Column: Tom Cruise, industry superhero of “Top Gun: Maverick”?

In the “Top Gun: Maverick” roll-up, people keep saying that Tom Cruise is the last real movie star and I don’t get it.

How else would a reasonable person describe Tom Hanks, Meryl Streep, Will Smith (pre-slap), Julia Roberts, Matt Damon, Sandra Bullock, Viola Davis, Hugh Jackman, Denzel Washington, Robert Downey Jr., Leonardo DiCaprio, Jennifer Lawrence, Melissa McCarthy, Scarlett Johansson, Octavia Spencer… well, you get the idea.

For memory :

11:09 a.m. on May 27, 2022An earlier version of this article incorrectly stated that the seventh “Mission Impossible” movie opens in July. “Mission: Impossible – Dead Reckoning, Part One” will be released in July 2023, the second part will open in 2024.

Apparently these people aren’t quite up to it. Apparently, to be a real movie star, you have to act exclusively in movies (someone has to break the news to Dames Judi Dench, Helen Mirren and Maggie Smith, among others – and allow me to be present while they’re doing it).

You also need to have a name that on its own can conjure up audiences and multiple franchises out of thin air.

If that is the criteria for a movie star, then to paraphrase Elizabeth Bennet’s remark to Mr. Darcy, I wonder if anyone knows of one.

(Also, what is Liam Neeson? Chopped Liver?)

That said, there’s no denying that Cruise has accepted the role of the last movie star — or at least the movie star determined to save the movie industry single-handedly.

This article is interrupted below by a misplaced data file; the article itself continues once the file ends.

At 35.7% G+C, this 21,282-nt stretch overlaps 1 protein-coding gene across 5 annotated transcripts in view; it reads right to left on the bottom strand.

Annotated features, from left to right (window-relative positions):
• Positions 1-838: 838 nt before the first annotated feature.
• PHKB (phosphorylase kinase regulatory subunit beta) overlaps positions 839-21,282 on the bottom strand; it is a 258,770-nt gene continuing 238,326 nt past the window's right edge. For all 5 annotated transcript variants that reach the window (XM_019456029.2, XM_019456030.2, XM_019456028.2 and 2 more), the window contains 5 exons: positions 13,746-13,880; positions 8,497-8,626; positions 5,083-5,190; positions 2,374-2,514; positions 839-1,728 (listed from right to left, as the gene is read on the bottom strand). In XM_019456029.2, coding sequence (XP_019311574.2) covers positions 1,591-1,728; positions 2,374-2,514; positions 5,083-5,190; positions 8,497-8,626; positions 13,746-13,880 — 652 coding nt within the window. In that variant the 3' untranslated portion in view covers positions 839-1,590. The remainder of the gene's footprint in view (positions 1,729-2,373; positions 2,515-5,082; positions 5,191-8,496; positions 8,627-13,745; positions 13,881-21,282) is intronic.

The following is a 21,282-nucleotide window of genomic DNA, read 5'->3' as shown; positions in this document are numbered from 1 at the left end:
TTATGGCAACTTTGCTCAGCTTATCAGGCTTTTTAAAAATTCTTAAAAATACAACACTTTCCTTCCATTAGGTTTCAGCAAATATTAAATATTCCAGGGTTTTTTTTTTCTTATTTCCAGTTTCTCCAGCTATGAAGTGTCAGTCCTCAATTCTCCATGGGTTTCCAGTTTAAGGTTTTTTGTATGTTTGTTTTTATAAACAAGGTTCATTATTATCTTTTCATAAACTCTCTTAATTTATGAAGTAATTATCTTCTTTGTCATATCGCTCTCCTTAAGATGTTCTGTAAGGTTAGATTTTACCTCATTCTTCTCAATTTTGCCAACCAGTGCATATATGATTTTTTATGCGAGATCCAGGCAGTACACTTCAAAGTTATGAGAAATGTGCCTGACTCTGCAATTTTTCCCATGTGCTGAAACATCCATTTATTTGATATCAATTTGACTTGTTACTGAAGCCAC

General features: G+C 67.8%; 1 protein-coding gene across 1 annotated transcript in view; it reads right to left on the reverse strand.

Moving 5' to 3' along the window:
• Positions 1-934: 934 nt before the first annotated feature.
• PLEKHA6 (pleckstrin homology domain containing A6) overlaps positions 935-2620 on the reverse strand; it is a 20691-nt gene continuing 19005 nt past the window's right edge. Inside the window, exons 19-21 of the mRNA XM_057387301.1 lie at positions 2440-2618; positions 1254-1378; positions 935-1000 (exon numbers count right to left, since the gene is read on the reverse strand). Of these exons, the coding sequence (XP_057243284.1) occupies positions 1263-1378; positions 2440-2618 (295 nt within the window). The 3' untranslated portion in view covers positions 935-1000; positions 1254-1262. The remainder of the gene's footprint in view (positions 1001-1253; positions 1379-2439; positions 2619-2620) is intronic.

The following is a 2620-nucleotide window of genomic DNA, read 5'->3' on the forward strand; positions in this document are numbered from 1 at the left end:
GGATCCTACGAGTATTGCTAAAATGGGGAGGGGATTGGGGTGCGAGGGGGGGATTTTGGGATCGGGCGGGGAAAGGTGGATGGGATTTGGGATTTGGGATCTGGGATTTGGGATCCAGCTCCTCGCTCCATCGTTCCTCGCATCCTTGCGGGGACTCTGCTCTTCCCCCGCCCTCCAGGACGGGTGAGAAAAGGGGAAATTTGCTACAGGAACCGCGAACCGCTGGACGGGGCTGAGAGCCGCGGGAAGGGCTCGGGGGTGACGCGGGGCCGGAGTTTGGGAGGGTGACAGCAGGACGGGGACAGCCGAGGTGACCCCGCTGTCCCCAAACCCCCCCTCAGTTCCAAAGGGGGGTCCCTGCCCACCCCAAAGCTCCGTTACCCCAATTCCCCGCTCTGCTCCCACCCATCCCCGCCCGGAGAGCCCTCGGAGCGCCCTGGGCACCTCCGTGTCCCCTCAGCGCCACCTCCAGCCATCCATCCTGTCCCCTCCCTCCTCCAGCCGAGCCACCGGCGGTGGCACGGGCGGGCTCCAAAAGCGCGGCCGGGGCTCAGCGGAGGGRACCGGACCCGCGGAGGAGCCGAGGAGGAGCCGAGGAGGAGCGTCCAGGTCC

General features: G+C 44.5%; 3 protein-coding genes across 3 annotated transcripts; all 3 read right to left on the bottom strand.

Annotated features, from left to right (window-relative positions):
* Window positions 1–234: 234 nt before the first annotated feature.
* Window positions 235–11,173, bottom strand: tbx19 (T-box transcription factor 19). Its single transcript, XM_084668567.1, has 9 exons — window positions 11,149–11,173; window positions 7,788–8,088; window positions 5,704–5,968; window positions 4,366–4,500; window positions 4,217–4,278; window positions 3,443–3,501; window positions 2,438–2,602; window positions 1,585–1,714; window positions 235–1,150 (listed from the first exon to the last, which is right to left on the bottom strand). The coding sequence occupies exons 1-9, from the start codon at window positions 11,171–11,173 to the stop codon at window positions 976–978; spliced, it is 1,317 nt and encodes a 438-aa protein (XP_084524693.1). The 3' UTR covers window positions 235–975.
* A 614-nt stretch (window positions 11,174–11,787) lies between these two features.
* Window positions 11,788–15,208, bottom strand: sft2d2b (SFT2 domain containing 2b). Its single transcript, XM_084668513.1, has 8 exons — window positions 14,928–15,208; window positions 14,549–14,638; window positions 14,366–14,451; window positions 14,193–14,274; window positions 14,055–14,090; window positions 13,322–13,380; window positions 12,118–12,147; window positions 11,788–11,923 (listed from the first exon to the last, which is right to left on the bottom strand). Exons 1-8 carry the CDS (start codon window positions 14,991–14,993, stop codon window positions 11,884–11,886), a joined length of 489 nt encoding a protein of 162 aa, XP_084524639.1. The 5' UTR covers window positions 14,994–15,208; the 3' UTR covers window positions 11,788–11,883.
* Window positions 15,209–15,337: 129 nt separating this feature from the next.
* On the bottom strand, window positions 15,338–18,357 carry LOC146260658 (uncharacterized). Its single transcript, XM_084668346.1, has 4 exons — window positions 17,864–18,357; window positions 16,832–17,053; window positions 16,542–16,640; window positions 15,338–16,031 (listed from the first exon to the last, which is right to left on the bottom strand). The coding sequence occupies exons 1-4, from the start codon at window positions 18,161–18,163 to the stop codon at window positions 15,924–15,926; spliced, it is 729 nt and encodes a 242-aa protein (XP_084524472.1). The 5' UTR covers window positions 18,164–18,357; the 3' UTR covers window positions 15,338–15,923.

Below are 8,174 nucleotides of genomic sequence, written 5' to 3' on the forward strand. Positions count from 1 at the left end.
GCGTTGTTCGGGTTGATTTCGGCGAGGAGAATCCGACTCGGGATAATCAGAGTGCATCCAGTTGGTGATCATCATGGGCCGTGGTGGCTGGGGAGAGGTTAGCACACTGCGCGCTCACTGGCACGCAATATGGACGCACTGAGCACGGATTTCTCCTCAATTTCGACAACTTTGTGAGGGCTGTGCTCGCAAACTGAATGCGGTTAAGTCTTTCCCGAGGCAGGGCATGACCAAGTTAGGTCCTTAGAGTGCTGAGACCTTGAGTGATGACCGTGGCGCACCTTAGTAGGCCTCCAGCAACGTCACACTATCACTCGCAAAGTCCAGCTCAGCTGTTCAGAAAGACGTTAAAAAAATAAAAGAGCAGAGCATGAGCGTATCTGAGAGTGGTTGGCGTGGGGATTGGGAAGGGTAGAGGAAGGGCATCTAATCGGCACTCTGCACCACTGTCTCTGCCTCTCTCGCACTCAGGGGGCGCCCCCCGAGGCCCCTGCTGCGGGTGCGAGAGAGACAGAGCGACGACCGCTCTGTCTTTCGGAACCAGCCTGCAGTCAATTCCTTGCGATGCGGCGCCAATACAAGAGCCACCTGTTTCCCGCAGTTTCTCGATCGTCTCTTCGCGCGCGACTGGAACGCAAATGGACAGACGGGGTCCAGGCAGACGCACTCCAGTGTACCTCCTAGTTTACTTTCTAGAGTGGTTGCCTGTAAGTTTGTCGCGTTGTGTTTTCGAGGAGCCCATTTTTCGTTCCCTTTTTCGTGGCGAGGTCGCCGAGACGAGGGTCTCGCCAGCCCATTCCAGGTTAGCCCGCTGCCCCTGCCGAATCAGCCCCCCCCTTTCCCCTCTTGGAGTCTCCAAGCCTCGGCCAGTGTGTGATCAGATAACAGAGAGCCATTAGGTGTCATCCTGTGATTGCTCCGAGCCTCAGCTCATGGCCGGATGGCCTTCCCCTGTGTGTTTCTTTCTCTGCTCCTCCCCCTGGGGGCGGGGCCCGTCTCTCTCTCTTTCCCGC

It’s a role in which he is quite convincing.

Whether it’s yelling at the crew of “Mission: Impossible” for violating COVID-19 protocol because the industry is “watching us and using us to make their movies” or insisting that “Top Gun : Maverick” is a theatrical release only and prefaced by a big splashy, eventful and very expensive advertising campaign as we rarely see anymore, Cruise is there to remind us that the industry will not die before his eyes. Not if he can help her.

While, you know, continuing to risk his life and his limbs doing his own stunts in his “Mission: Impossible” movies, the seventh of which is set to open in July 2023, because doing his own stunts is what a true movie hero does. action – as he recently said at Cannes: “Would you like to ask Gene Kelly why he dances himself?”

In many ways, this moment is just an extension of his career, especially over the past few years: against all odds and against all odds, Tom Cruise manages to save the day.

This all fits nicely with the plot of “Top Gun: Maverick,” in which aging (ha!) main character De Cruise is enlisted to prepare a group of elite pilots for a dangerous mission, even though everyone involved think it’s washed. It’s hard not to see this as a nod to Cruise himself, who, despite appearing preserved in ice for the past 20 years, is approaching 60.

Read a different way, every “dinosaur” crack intended for Maverick (and there are many) could be directed at a film industry struggling to preserve the theatrical experience in an age of prestige television and wars of streaming.

That Maverick’s nemesis is played by Jon Hamm, who, as “Mad Men’s” Don Draper, has done as much as anyone to put the TV in the alpha position, which makes it even sharper.

And honestly, who among us won’t be thrilled if Cruise triumphs in life and in the movies? Who won’t rejoice if the absurd and uplifting “Maverick” gives the movie industry the big win it so desperately needs? If we have to briefly genuflect at the enduring charm of Cruise’s boyish smile, the powerful twitch of his jaw muscles, and his frankly uncanny ability to still rock a tight T-shirt, well, that seems like a pretty small price to pay.

But the last real movie star? I do not know. Hollywood has been predicting the extinction of this species for decades, but even in the late 90s, for example, when Julia Roberts was smiling at every billboard, Tom Cruise existed in a distinct part of the stratosphere.